Sixteen years ago the Good Friday agreement ended the conflict between the Protestant and Catholic communities of Northern Ireland. Since then peace has been largely upheld, a monumental achievement in a part of the world long scarred by violence. There is no reason to think the horror will return. But the province has been unsettled this week by the allegation that, in order to secure peace, the UK government secretly issued letters of immunity to dozens of republicans who were on the run for suspected terrorist offences.
To understand why this issue is politically dangerous, we must go back to the early days of the peace process. When the Good Friday agreement was signed in 1998, the UK government declared that anyone jailed for paramilitary crimes would be eligible for early release. This was an important concession to the Irish Republican Army but it did not cover the many IRA suspects who remained on the run from justice and had never been prosecuted for their alleged crimes.
In 2005, Sinn Féin, the IRA’s political wing, demanded that the amnesty be extended to these “on the runs” as a quid pro quo for the IRA’s decommissioning of all of its weapons. Tony Blair’s government responded by tabling legislation at Westminster. However, this was never enacted – in part because Sinn Féin objected to the possibility that the amnesty offered might also cover British soldiers accused of crimes.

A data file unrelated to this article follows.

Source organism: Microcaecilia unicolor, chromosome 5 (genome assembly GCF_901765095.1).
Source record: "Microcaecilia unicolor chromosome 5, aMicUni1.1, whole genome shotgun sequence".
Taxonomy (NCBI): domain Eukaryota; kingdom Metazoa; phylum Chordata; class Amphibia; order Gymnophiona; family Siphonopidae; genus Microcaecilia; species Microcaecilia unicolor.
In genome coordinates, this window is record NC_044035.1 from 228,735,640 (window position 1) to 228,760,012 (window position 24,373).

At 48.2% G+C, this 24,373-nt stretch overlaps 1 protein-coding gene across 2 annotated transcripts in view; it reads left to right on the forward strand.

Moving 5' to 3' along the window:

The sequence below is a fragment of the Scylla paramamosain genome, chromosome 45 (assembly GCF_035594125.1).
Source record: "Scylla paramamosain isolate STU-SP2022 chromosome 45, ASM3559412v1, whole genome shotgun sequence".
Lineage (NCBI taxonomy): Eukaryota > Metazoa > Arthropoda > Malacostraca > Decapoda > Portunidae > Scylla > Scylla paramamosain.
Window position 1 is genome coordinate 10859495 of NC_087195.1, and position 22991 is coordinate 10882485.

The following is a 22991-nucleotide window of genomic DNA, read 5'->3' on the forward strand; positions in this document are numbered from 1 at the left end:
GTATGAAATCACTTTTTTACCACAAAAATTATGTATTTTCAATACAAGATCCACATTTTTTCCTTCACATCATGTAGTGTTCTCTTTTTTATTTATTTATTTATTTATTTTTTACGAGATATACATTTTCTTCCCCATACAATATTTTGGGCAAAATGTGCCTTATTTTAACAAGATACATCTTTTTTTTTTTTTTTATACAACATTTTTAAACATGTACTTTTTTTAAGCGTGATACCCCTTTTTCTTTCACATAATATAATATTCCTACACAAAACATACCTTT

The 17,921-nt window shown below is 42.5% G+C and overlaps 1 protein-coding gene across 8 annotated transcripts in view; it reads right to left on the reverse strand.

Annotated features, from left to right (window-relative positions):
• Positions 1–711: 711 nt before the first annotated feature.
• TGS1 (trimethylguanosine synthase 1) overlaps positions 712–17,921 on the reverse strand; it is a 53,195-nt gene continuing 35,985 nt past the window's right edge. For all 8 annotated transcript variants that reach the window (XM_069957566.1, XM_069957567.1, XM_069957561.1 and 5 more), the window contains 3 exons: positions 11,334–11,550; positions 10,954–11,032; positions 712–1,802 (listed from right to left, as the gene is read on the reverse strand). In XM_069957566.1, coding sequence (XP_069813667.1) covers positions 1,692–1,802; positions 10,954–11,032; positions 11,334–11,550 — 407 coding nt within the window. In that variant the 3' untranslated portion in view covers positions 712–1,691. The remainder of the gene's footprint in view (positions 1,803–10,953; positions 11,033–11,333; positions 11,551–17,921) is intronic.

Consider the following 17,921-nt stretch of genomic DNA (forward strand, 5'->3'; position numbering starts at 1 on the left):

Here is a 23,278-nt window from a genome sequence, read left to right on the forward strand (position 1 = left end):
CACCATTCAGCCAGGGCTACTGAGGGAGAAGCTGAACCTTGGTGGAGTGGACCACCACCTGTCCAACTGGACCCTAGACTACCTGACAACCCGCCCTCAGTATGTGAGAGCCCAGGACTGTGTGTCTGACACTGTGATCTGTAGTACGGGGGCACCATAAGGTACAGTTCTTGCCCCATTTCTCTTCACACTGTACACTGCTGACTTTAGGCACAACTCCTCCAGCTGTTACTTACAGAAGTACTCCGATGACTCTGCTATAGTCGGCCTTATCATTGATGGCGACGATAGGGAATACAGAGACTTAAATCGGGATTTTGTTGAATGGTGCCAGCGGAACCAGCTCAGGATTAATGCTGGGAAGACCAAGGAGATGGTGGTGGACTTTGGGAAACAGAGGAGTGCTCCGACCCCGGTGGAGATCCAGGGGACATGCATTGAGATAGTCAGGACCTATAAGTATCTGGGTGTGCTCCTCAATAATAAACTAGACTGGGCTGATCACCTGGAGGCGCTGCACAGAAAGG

Having failed to change the law, appeasement took a more covert route. The Police Service of Northern Ireland began examining the cases of republicans wanted in connection with terrorist offences before the 1998 agreement. If the PSNI concluded that there was insufficient evidence to enable prosecution, the suspects were given an official letter stating they did not face arrest.
All this was kept secret until the trial last week of John Downey, a republican accused of killing four British soldiers in London’s Hyde Park in 1982. The trial collapsed when he produced a letter written by the PSNI stating he would not be charged.
Peter Hain, Northern Ireland secretary in the Blair government, has defended the decision to issue such letters to 187 suspects. He says the “process was necessary”. Without it, he argued, “old and bitter enemies” would never have been reconciled.
But this cannot be the end of the matter and it is right that David Cameron, UK prime minister, has ordered an independent inquiry. This must investigate two issues.
First, it must establish the basis on which these letters were sent, and which ministers knew about it. There is no evidence that the decision to issue the letters was made public either to the UK parliament or the Northern Ireland Assembly. It is morally and legally important to establish the facts.
Second, the inquiry must establish whether similar letters were sent to loyalist paramilitaries and British soldiers. A criminal investigation is under way into the events of “Bloody Sunday”, the killing of 14 unarmed civilians by the British army at a civil rights march in Londonderry in 1972. Up to 20 soldiers still face formal questioning by police. The judge-led inquiry into “on the runs” must establish whether, in the issue of letters of immunity, equality of treatment was given to all sides.
A fragile truce exists today in Northern Ireland. Despite decades of mistrust, brave, often messy compromises have been made. Of necessity, these have involved secret negotiations. But after any conflict, a durable peace ultimately depends on the process of truth and reconciliation being open, equitable and transparent. Sixteen years after the Good Friday agreement it is vital in this instance to reveal the secret deals of the past without damaging the peace process of today.
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